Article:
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Let's say that I have work to do and my manager gave me some information to help me out.

Some of this information is more than needed but it helps accelerate the process of solving the problem..

Is there a word that fits in this situation?

It's not redundant, it's additive - but in generous way that he doesn't have to offer.

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  • 1
    Did you try a bilingual dictionary. Does it give any suggestions?
    – James K
    Aug 12, 2022 at 8:55
  • I don’t know such word In my language.
    – mshwf
    Aug 12, 2022 at 9:06
  • It makes it very unlikely that the word exists in English.
    – James K
    Aug 12, 2022 at 9:29
  • @mshwf I'm confused why you insist on generous, it suggests that you want this information to be some kind of gift, rather than simply more than is strictly necessary. Could you expand on your example?
    – djs
    Aug 12, 2022 at 12:54
  • @djs I possibly mistaken choosing this word, that's why I asked for a word, you can look at the comments on James's answer, I explained my thought
    – mshwf
    Aug 12, 2022 at 16:16

2 Answers 2

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A word that describes a generous additional bit of information

We could say:

  • supplementary information
  • complementary information
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An additional piece of information that makes it easier to solve a problem is a hint, but this is typically used when the person asking the question knows the answer.

My boss asked me to fix a bug 4307, affecting the uploading component. He hinted that it was probably in the code that confirms the client's address.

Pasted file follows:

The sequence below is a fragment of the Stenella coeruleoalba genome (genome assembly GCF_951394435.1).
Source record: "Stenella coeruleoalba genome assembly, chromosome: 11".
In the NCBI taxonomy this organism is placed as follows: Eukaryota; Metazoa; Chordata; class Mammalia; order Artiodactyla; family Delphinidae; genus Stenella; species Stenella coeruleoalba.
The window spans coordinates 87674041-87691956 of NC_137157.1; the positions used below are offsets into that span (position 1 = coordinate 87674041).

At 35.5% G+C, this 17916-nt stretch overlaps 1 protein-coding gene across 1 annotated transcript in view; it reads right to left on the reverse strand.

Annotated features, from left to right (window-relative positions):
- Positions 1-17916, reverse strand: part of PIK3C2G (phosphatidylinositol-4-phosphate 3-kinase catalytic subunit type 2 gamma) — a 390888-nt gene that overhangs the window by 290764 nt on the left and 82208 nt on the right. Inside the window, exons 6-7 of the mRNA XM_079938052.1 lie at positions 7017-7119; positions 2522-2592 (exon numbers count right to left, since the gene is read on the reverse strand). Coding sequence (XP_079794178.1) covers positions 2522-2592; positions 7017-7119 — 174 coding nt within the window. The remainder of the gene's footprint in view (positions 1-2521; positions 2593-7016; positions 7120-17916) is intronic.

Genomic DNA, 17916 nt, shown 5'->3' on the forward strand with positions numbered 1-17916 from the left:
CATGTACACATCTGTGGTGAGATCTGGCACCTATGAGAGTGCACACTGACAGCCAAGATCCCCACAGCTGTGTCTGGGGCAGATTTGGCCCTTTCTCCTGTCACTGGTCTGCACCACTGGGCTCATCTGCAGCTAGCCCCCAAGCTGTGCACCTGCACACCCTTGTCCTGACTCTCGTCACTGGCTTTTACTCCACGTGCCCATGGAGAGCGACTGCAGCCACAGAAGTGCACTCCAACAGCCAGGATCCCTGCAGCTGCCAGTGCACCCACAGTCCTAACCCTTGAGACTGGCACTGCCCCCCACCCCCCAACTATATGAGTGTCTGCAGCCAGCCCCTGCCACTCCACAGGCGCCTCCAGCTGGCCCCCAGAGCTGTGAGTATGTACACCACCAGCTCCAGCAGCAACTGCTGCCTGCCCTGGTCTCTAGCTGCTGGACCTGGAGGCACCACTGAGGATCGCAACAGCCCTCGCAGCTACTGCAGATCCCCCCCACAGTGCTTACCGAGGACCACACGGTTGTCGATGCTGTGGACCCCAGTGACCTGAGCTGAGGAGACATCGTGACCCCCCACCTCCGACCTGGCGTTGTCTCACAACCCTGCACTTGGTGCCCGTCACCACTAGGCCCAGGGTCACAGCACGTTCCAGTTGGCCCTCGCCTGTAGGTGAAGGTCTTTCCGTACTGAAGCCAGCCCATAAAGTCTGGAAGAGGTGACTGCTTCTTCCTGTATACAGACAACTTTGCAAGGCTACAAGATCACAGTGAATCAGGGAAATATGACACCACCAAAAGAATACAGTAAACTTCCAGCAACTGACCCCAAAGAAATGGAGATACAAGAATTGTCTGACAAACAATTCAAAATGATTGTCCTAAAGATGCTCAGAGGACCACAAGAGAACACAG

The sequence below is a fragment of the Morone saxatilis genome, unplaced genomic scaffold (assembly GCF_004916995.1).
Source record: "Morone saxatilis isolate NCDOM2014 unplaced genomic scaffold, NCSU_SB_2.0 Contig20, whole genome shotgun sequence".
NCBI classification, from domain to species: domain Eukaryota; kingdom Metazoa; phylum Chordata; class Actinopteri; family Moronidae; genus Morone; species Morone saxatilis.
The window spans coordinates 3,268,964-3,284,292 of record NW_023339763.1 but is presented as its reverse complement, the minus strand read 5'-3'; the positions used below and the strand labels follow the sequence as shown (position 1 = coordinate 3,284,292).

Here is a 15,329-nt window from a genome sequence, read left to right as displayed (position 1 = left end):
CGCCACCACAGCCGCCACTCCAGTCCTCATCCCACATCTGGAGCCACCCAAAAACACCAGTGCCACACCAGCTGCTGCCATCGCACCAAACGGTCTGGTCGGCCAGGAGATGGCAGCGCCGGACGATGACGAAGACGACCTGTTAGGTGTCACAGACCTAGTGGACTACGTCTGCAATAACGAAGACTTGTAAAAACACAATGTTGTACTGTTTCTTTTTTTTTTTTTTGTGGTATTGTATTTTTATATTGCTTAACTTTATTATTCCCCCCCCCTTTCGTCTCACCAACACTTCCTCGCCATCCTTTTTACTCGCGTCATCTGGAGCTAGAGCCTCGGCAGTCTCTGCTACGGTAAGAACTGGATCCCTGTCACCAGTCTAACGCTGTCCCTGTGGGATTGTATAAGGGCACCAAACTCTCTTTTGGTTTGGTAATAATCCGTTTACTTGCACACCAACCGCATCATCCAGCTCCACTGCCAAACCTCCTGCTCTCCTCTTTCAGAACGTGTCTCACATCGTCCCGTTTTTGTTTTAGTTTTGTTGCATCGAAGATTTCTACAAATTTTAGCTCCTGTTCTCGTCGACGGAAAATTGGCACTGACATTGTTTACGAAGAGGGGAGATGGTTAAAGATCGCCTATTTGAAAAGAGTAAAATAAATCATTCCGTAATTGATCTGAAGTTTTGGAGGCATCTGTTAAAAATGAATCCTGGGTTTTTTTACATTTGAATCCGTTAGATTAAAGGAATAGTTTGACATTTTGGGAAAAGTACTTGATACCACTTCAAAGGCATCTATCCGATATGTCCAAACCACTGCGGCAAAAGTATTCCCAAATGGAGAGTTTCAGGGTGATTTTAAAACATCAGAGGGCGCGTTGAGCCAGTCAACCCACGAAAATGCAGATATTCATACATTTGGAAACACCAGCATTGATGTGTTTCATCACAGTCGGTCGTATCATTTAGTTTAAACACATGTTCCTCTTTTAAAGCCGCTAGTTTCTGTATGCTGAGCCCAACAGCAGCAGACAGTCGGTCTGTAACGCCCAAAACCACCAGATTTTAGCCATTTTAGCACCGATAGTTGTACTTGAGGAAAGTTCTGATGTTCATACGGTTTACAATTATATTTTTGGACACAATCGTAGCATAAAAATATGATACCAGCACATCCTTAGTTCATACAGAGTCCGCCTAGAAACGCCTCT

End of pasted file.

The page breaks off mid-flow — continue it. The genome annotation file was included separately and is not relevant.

I don't fully understand the context. It would seem odd, even sociopathic, for a boss to withhold information that could help solve a real business problem. What would be the purpose of making a co-worker's life harder?

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  • From my perspective, I see it more than needed to know. For example the boss asked me to fix a bug.. He gave me the information I, as a software engineer, needs: What the bug is affecting, what component needs to be fixed, etc.. But what exact code needs to be modified in order to fix the bug, is the additional information. I could figure it out by spending time researching. Off course he being knows it in advance is not the case with every problem we face. I hope I could bring it clearer.
    – mshwf
    Aug 12, 2022 at 9:39
  • Exactly my point. If the boss knows which code will need to be changed, and doesn't let you know he is being obstructive (and if they are doing so in order to play games with you, they are sociopathic).
    – James K
    Aug 12, 2022 at 10:12
  • But if he doesn’t know it, it would be ok for me, I will search and find it. Unlike other pieces of information that he should give to be able to start working on the problem.
    – mshwf
    Aug 12, 2022 at 10:30
  • 1
    As a manager, I can tell you that sometimes you don't give people too much hand-holding because you want to see if they can find the information themselves, or because you want them to learn to do it themselves, or how to do it themselves!
    – stangdon
    Aug 12, 2022 at 11:36
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    Imho it's potentially extremely risky / ill-advised for a "boss" to "pre-analyse" a problem like this, before handing the task over to an actual software engineer. Assuming the boss isn't a specialist, his analysis might well be mistaken / misleading, and although in principle the actual specialist might realise this very early on, he might be suckered into wasting an awful lot of time following a blind alley. Bosses shouldn't usually try to micromanage the tasks they assign to their staff. Aug 12, 2022 at 12:24

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